“Thunder Road” is a small character comedy drama film which draws your interest right from its opening scene, which is the best part of the movie in my inconsequential opinion. Although the rest of the movie is less memorable in comparison, it constantly provides enough amusement via a series of humorous moments to admire, and that is more than enough for forgiving its few glaring flaws including an abrupt narrative turn around its ending.
Jim Cummings, who is also the director/writer of the film, plays Jim Arnaud, a police officer who has been going through a very difficult time in his life. While he and his wife are about to take the final step of their divorce, his mother recently died, and, though he and his mother did not get along well with each other, he is quite devastated by her death. During the opening scene, he tries to hold himself while delivering a heartfelt eulogy at his mother’s funeral, but he only finds himself having a nervous breakdown in the middle of his eulogy, and we get a painfully funny moment as he is helplessly rambling in front of others including his ex-wife and his dear young daughter.
After the funeral, Jim seems to feel a little better as getting help and support from his partner, but he still has lots of emotional issues inside him, and that is exemplified well by when he and his partner try to handle a disturbed homeless guy. When that homeless guy does something quite unpleasant, Jim overreacts to this action while his colleagues are watching him, and he is subsequently ordered to take some rest by his boss.
Although he has not been particularly close to his daughter, Jim wants to spend more time with her, and there is a small nice moment between him and his daughter when he takes her to her school in one morning. When he sees that she puts lots of makeup on her face just because she does not feel pretty, he tries to tell her that she looks pretty and all right to him even without makeup, but he only comes to make her feel unhappier than before. When he meets her school teacher later in the story, he is informed that his daughter has a serious problem in her class, and we get another funny moment in the film as he tries to process this matter.
As his ex-wife wants the full custody of their daughter, Jim decides to take their matter to the court, but, not so surprisingly, things do not go well for him again. As instructed by his lawyer, Jim tries to present himself well in front of the judge presiding over his custody case, but then he happens to say an inappropriate thing to the judge, and that certainly makes a bad impression on the judge.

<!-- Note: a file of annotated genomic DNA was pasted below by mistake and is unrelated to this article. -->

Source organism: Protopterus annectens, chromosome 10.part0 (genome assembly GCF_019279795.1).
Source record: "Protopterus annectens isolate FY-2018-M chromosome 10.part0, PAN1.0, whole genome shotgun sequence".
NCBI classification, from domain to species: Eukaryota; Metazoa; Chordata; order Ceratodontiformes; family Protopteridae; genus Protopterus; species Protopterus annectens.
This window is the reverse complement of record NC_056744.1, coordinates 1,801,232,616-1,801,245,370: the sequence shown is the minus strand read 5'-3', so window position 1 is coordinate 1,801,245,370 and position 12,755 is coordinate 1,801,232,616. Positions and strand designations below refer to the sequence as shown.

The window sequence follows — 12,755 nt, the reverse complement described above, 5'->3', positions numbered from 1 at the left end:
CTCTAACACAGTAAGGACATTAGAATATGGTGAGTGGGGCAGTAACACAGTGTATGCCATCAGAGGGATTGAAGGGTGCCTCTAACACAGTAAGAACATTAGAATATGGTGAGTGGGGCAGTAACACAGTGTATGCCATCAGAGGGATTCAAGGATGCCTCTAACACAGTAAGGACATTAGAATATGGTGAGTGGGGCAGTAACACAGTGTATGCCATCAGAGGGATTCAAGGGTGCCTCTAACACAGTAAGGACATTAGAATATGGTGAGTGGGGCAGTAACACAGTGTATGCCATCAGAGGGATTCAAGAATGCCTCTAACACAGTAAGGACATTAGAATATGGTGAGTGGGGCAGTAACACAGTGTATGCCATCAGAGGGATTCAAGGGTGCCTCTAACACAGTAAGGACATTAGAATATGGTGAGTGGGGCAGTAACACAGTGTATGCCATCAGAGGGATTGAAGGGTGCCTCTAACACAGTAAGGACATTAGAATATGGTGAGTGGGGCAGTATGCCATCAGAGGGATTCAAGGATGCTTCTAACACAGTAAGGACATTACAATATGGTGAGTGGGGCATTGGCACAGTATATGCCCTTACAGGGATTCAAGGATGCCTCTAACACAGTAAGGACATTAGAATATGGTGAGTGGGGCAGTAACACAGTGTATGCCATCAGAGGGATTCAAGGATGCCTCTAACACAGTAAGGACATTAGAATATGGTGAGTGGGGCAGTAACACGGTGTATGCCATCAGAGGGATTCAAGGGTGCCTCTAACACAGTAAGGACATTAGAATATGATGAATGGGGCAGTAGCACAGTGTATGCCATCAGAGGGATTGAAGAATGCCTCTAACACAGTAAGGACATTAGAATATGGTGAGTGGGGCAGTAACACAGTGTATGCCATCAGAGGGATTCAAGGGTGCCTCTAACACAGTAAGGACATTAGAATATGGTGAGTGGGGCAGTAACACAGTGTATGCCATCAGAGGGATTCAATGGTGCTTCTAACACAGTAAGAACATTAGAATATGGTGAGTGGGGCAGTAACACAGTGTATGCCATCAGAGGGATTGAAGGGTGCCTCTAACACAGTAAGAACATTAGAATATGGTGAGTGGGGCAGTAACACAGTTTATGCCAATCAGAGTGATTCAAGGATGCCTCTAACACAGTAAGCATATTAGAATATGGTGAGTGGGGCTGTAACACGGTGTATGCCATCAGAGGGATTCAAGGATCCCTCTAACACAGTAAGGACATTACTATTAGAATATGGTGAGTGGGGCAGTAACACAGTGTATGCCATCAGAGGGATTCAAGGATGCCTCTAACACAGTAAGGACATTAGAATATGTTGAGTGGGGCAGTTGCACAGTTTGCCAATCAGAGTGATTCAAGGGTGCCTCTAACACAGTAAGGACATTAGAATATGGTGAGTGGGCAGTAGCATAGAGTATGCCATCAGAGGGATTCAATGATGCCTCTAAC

After getting quite embarrassed by a certain evidence presented by his ex-wife’s lawyer, Jim comes to have another nervous breakdown, which leads to an uproarious moment simultaneously absurd and intense. As the camera steadily hangs around Jim and other characters, the movie deftly dials up and down its comic intensity, and Cummings is simply terrific without showing any self-conscious gesture.
Under Cummings’ competent direction, the movie later cools itself as well as its hero. There is a warm scene where Jim and his partner come to have a little cheerful time together not long after their strife, and there is also a surprisingly reflective scene where Jim and his sister talk a bit about their mother, who turns out to have a small personal secret behind her back.
And then there comes a totally unexpected moment which feels rather jarring compared to the overall tone of the film. While this sudden narrative turn does not work as well as intended, it leads to a sincere and honest conversation between Jim and his daughter at least, and that moment is followed by a fitting finale to be savored.
“Thunder Road” was developed from Cummings’ 2016 short film of the same name, which won the Short Film Grand Jury Prize at the Sundance Film Festival and also garnered the Special Jury Award at the SXSW Film festival. When the movie was shown at the SXSW Film Festival early in this year, it received lots of praises along with the Grand Jury Award, and it drew more attention when it was subsequently released in US this October. Although he only made a few short films before making his first feature film, Cummings shows here that he is a good filmmaker who knows how to interest and engage us, and he also demonstrates his considerable comic talent on the screen. While we often cringe or laugh whenever Jim embarrasses himself, we come to care about this flawed but decent guy nonetheless, and that is the main reason why the quieter moments in the film work on the emotional level. In case of the other performers around Cummings, they are solid on the whole, and the special mention goes to Nican Robinson, who holds his own small place well as Jim’s no-nonsense partner.
When I watched “Thunder Road” two days ago, it merely amused me at first, and I thought it was just your average whimsical American independent comedy film, but then it grew on me as I came to see more of how effortlessly it delivers humor and pathos without looking down on its problematic hero. In short, this is another notable debut film of this year, and it will be interesting to see what will come next from Cummings.